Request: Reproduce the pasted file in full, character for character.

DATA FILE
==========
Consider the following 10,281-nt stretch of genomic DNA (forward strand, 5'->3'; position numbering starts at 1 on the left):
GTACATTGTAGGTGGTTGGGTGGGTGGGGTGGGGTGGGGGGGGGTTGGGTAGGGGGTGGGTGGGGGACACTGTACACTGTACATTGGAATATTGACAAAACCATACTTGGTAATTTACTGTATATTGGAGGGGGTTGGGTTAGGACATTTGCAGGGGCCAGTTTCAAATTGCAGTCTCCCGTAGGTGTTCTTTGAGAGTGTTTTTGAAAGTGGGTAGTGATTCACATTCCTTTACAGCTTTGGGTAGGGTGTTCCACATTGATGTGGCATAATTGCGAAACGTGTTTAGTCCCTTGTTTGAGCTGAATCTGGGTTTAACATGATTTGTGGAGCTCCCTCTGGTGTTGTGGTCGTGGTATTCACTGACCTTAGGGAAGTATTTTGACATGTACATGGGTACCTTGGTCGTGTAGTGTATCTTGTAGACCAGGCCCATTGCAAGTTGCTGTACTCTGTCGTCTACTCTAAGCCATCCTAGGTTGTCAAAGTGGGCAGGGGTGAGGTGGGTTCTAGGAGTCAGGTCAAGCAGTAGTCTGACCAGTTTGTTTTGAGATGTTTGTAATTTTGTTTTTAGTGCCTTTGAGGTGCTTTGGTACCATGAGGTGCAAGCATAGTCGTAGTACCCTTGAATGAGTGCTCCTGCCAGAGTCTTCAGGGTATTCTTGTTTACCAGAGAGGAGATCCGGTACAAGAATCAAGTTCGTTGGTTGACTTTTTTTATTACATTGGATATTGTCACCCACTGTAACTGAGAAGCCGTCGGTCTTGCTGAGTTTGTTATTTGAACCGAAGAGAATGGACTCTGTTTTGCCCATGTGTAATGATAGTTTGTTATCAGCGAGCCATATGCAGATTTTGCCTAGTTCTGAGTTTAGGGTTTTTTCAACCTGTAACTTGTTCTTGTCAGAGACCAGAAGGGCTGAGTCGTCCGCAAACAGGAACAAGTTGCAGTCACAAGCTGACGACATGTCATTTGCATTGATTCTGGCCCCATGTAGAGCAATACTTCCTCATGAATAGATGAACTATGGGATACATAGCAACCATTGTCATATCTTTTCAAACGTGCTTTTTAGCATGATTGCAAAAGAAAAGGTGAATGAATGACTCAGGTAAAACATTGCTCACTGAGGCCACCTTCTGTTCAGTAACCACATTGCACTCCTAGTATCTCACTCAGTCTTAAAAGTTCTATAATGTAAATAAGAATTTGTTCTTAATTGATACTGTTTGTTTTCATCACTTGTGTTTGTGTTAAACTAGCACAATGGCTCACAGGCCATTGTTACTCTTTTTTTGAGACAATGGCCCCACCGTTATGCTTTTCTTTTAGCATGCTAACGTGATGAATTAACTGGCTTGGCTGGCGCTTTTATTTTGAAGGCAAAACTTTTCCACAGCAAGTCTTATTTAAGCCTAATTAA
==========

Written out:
Consider the following 10,281-nt stretch of genomic DNA (forward strand, 5'->3'; position numbering starts at 1 on the left):
GTACATTGTAGGTGGTTGGGTGGGTGGGGTGGGGTGGGGGGGGGTTGGGTAGGGGGTGGGTGGGGGACACTGTACACTGTACATTGGAATATTGACAAAACCATACTTGGTAATTTACTGTATATTGGAGGGGGTTGGGTTAGGACATTTGCAGGGGCCAGTTTCAAATTGCAGTCTCCCGTAGGTGTTCTTTGAGAGTGTTTTTGAAAGTGGGTAGTGATTCACATTCCTTTACAGCTTTGGGTAGGGTGTTCCACATTGATGTGGCATAATTGCGAAACGTGTTTAGTCCCTTGTTTGAGCTGAATCTGGGTTTAACATGATTTGTGGAGCTCCCTCTGGTGTTGTGGTCGTGGTATTCACTGACCTTAGGGAAGTATTTTGACATGTACATGGGTACCTTGGTCGTGTAGTGTATCTTGTAGACCAGGCCCATTGCAAGTTGCTGTACTCTGTCGTCTACTCTAAGCCATCCTAGGTTGTCAAAGTGGGCAGGGGTGAGGTGGGTTCTAGGAGTCAGGTCAAGCAGTAGTCTGACCAGTTTGTTTTGAGATGTTTGTAATTTTGTTTTTAGTGCCTTTGAGGTGCTTTGGTACCATGAGGTGCAAGCATAGTCGTAGTACCCTTGAATGAGTGCTCCTGCCAGAGTCTTCAGGGTATTCTTGTTTACCAGAGAGGAGATCCGGTACAAGAATCAAGTTCGTTGGTTGACTTTTTTTATTACATTGGATATTGTCACCCACTGTAACTGAGAAGCCGTCGGTCTTGCTGAGTTTGTTATTTGAACCGAAGAGAATGGACTCTGTTTTGCCCATGTGTAATGATAGTTTGTTATCAGCGAGCCATATGCAGATTTTGCCTAGTTCTGAGTTTAGGGTTTTTTCAACCTGTAACTTGTTCTTGTCAGAGACCAGAAGGGCTGAGTCGTCCGCAAACAGGAACAAGTTGCAGTCACAAGCTGACGACATGTCATTTGCATTGATTCTGGCCCCATGTAGAGCAATACTTCCTCATGAATAGATGAACTATGGGATACATAGCAACCATTGTCATATCTTTTCAAACGTGCTTTTTAGCATGATTGCAAAAGAAAAGGTGAATGAATGACTCAGGTAAAACATTGCTCACTGAGGCCACCTTCTGTTCAGTAACCACATTGCACTCCTAGTATCTCACTCAGTCTTAAAAGTTCTATAATGTAAATAAGAATTTGTTCTTAATTGATACTGTTTGTTTTCATCACTTGTGTTTGTGTTAAACTAGCACAATGGCTCACAGGCCATTGTTACTCTTTTTTTGAGACAATGGCCCCACCGTTATGCTTTTCTTTTAGCATGCTAACGTGATGAATTAACTGGCTTGGCTGGCGCTTTTATTTTGAAGGCAAAACTTTTCCACAGCAAGTCTTATTTAAGCCTAATTAA